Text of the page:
3 Crucial Details About Wedding Entertainment: DJs vs. Bands


Austin Gros

Henry Wadsworth Longfellow once said that music is the universal language. While some people profess not to know that language too well, there is no denying that, at the very least, music is either a huge mood-booster or mood-killer. You definitely want to get your guests cranking out a few steps on the dance floor, so hiring great musical entertainment should be of considerable importance when planning your reception.

Unless, you know, you’re okay with your older brother trying to impersonate Tupac and rap your first wedding-dance song. Badly.


Yeah, I didn’t think so.

Music sets the atmosphere and your guests will most likely judge your wedding based on three things: how touching and pretty your wedding was during the ceremony, the food, and whether or not they had a blast during the reception. As such, it’s imperative that you invest some time into making sure that you, your partner, and your guests are having a fun, stress-free time without having to worry whether or not your wedding’s a bore.

And that starts by researching your wedding entertainment.

Commence the Gnarly Guitar Solo

entertainment entertainment

Jonas Peterson

I personally love me some good live music. Not only is there room for improvisation and sexy guitar solos, but the music just seems so much more lively than mere bass-droppers in a seedy nightclub.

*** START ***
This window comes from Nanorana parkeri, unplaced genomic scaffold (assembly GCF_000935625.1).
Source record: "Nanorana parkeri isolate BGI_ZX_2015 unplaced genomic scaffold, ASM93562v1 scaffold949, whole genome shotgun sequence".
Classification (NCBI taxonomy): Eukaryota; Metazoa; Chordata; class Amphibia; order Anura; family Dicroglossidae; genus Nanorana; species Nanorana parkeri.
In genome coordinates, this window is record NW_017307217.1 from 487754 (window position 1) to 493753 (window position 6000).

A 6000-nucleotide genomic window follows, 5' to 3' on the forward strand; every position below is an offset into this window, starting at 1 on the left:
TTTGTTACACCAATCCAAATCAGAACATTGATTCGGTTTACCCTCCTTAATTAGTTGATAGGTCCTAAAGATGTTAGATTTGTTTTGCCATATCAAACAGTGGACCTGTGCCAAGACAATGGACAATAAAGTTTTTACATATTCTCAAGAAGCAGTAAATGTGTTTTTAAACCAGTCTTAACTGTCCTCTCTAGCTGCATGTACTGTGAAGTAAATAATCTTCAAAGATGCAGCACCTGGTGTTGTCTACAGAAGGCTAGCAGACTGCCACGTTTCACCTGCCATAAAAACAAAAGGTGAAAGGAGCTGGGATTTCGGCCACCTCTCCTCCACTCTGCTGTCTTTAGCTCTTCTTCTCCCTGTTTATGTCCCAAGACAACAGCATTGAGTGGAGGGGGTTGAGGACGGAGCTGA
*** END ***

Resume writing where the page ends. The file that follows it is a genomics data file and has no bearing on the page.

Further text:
Plus, if they’re a reputable band, they’re pretty much guaranteed to be decent live. It’s like having your own mini-concert at your wedding! A great and professional band should also have a band leader who is reasonably experienced in MCing, so you won’t have to really worry about announcements there.


  • I mean, please — who doesn’t love live music?
  • It really adds a lot more personality and style to your wedding than a DJ would
  • Professional bands should be open to learning one or two songs for your wedding. Perfect if you want to hear one of your favorite songs played live
  • The band is probably best suited to those who love some classic rock sounds or softer acoustics


  • Live bands will not have as many songs on hand as the DJ
  • Maybe you don’t like covers — which limits their repertoire even more
  • Live bands generally tend to be more expensive than a DJ, depending on the size and reputation. You’ll most likely have to pay per piece (person). Prices range from $1k-$10k. Plus meals.
  • Live bands will need a break = less playing/dancing time
  • It’s harder to gauge the talent of a live band than that of a DJ. Hopefully your live band will be amazing. Hopefully.
  • Bands can take up quite a bit of space as well, so you’ll have to look at your venue to see where you can accommodate for their performance.

For live bands, I would suggest that you shop around. Gigmasters is a great resource to look for wedding bands around your local area. Additionally, if you aren’t too picky about making sure that your band is a “wedding” band, you might want to shop around at “pubs” or “bars” that have lots of live music. If they have bands performing that you really like, what’s the harm of asking them for their rates?




Brooke Schwab

Thanks to the huge burst in EDM and top 40 hits in general, being a professional DJ is a profession that doesn’t deal with pinching pennies anymore. A DJ doesn’t quite have the same star power and pizzazz as a live band will, but he/she sure will have the party popping. That is, if you do your research and hire an excellent DJ.